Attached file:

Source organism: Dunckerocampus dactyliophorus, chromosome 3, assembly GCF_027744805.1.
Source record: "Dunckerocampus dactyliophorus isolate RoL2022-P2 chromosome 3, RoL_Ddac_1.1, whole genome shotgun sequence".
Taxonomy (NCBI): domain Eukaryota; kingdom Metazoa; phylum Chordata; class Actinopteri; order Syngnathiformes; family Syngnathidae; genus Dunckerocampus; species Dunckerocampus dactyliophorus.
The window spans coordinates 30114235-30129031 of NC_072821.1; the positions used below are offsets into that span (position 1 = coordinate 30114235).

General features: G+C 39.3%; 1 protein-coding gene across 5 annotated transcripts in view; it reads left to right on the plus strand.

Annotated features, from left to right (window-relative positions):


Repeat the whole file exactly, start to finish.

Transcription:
Source organism: Dunckerocampus dactyliophorus, chromosome 3, assembly GCF_027744805.1.
Source record: "Dunckerocampus dactyliophorus isolate RoL2022-P2 chromosome 3, RoL_Ddac_1.1, whole genome shotgun sequence".
Taxonomy (NCBI): domain Eukaryota; kingdom Metazoa; phylum Chordata; class Actinopteri; order Syngnathiformes; family Syngnathidae; genus Dunckerocampus; species Dunckerocampus dactyliophorus.
The window spans coordinates 30114235-30129031 of NC_072821.1; the positions used below are offsets into that span (position 1 = coordinate 30114235).

General features: G+C 39.3%; 1 protein-coding gene across 5 annotated transcripts in view; it reads left to right on the plus strand.

Annotated features, from left to right (window-relative positions):